The London TimesOnline reviews the Tokyo motor show that was held last week, with the announcement that Honda scooped them all by announcing it will be putting out the world’s first hydrogen fuel cell car into production next year – the FCX. The car will travel an estimated 270 miles at speeds of up to 100 mph and will produce only water vapor from its exhaust. The FCX’s cost is expected to be approx 50,000 GBP and will only be initially be available in America and Japan.
“As well as technical difficulties, there are practical hurdles, too. Hydrogen takes up more space than the amount of petrol required to travel a similar distance, meaning that fuel tanks for hydrogen have been bulky, while the lack of infrastructure means there are few places where drivers will be able to fill up with hydrogen fuel.
“When the car was invented, countries weren’t full of petrol stations,” said Takeo Fukui, president and chief executive at Honda, in response to questions about the lack of infrastructure. “When the demand is there it [the hydrogen economy] will happen.” Other car companies are also vying to harness to the power of hydrogen. BMW last year built 100 hydrogen-powered 7-series cars (although they were not for sale and use a combustion engine rather than a fuel cell) and Mazda revealed its Premacy RE hydrogen hybrid at the Tokyo show.”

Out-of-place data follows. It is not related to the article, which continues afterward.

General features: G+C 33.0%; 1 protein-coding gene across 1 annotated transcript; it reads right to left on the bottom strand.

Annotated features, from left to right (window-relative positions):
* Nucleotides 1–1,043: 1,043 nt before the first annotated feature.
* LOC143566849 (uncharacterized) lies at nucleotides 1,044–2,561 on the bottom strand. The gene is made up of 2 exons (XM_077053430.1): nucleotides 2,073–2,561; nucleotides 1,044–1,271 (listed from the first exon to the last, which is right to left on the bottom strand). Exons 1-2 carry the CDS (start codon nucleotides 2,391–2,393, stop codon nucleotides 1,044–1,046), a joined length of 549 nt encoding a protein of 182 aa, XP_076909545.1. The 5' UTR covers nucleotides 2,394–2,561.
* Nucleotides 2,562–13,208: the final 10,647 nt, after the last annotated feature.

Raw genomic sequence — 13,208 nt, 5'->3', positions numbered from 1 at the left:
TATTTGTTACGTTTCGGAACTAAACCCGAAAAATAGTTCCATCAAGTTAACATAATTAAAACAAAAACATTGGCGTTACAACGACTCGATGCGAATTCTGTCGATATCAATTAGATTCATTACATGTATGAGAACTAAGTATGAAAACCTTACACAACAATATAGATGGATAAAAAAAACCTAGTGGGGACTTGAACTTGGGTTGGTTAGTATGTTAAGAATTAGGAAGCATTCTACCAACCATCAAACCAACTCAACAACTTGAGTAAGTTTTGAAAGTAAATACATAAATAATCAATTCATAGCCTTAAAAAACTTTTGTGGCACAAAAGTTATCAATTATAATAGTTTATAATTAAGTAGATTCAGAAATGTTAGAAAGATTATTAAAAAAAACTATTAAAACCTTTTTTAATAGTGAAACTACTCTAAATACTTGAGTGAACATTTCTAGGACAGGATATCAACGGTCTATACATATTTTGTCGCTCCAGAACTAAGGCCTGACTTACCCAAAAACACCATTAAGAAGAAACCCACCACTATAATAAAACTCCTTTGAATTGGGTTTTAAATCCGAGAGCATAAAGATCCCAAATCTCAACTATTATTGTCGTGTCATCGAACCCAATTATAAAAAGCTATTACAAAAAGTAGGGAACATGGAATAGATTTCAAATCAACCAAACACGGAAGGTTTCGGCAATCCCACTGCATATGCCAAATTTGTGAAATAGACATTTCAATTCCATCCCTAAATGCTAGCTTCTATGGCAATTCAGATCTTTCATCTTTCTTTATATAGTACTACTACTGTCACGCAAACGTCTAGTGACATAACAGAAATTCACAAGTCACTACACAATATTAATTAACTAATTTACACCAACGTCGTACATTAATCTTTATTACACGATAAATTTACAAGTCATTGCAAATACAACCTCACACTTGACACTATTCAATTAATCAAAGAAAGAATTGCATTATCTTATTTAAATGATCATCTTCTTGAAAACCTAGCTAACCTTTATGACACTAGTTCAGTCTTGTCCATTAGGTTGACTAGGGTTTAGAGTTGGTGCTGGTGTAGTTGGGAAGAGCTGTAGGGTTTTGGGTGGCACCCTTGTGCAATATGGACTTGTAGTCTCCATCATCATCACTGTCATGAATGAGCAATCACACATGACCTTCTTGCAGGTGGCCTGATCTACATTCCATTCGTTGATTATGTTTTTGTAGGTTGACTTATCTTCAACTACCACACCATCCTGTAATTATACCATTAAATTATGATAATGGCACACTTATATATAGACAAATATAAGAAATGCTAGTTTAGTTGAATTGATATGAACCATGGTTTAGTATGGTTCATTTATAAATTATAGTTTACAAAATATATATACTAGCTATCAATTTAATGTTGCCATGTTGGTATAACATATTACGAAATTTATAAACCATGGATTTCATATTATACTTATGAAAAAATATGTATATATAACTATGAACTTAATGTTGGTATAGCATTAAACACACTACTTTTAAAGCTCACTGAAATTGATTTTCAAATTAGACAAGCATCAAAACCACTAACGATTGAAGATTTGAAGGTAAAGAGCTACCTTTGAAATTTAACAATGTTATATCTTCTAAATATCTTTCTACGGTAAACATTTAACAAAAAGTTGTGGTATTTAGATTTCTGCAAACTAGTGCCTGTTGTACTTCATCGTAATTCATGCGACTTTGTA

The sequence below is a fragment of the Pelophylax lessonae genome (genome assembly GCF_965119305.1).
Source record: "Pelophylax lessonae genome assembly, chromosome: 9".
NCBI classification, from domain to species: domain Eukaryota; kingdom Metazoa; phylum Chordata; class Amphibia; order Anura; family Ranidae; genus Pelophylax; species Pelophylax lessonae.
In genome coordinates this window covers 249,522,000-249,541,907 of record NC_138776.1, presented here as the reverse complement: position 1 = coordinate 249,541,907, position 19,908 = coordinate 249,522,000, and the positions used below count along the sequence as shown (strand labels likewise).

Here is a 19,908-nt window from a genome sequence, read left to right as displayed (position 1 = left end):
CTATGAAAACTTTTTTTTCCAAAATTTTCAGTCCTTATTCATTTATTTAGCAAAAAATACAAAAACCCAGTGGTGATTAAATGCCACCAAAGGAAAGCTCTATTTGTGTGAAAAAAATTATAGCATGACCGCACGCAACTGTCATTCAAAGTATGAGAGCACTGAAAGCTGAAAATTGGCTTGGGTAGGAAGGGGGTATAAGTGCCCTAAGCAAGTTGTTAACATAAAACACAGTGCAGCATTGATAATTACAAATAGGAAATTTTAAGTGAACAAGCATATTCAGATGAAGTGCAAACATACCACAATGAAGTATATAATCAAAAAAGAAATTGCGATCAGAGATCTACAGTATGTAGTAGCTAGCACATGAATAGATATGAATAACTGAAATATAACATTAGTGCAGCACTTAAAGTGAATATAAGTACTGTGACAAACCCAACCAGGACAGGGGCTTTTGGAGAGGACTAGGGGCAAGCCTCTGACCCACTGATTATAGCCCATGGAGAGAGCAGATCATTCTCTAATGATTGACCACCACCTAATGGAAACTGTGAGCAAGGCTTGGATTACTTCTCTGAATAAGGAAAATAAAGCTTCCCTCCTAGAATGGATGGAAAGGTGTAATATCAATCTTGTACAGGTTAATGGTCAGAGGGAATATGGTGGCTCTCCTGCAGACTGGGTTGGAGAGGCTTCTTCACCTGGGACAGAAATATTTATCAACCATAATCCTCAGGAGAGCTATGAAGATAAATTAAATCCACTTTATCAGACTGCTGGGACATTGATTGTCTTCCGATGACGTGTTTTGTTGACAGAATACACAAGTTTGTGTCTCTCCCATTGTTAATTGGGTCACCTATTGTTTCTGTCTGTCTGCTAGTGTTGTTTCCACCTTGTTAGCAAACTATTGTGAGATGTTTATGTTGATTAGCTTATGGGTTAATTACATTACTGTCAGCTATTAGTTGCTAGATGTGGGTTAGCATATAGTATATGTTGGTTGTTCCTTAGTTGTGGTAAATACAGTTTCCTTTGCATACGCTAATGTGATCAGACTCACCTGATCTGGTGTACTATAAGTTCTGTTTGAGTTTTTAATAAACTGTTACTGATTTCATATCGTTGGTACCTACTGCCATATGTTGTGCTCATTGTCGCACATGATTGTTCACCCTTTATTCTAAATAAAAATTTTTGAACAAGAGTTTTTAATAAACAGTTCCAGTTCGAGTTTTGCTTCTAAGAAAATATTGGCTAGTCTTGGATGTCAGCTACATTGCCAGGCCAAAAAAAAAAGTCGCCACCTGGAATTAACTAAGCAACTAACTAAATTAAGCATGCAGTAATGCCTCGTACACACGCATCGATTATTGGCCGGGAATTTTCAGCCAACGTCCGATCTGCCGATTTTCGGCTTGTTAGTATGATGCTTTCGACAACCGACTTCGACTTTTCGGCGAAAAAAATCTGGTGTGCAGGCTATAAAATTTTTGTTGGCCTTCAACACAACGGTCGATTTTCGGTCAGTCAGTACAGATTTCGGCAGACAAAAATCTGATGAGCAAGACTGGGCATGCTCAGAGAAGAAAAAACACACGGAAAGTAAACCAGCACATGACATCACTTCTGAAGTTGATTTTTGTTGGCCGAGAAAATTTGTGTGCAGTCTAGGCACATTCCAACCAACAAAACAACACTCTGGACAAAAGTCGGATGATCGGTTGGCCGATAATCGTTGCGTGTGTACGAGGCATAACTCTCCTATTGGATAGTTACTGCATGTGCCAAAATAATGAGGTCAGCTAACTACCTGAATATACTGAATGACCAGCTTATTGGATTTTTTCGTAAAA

The Times article also talks about the testing going on for the new model Prius, which will have a large battery pack to enable the car to run much greater distances on electricity alone than the current model. It’s also a plug-in.
Other interesting cars written about include
VW Space UP!, a minivan version of the UP! people’s car recently unveiled in Frankfurt,
The Volvo ReCharge – a plug-in hybrid with a 1.6 litre engine and four individual electric motors – one in each wheel. Volvo says that the ReCharge can run on its lithium polymer batteries alone for up to 62 miles and that the batteries can be recharged fully in just 3 hours.
Hondo Puyo – concept car that runs on hydrogen, like the FCX, except this one has no sharp edges and is covered in soft silicone so that it can absorb light collisions. It also uses a joystick instead of a steering wheel.
Nissan Pivo2 – another concept car that uses lithium-ion batteries and a drive-by-wire system that enables the cabin to spin around and weels that angle at 90 degrees, which means you can park sideways.
Mitsubishi i MiEV Sport – The MiEV Sport uses 3 electric motors to generate 117 hp. Each front wheel gets a motor and the third one drives the rear wheels. A plug-in lithium-ion battery allows a 124 mile range between charges.
You can read the full London Times article here.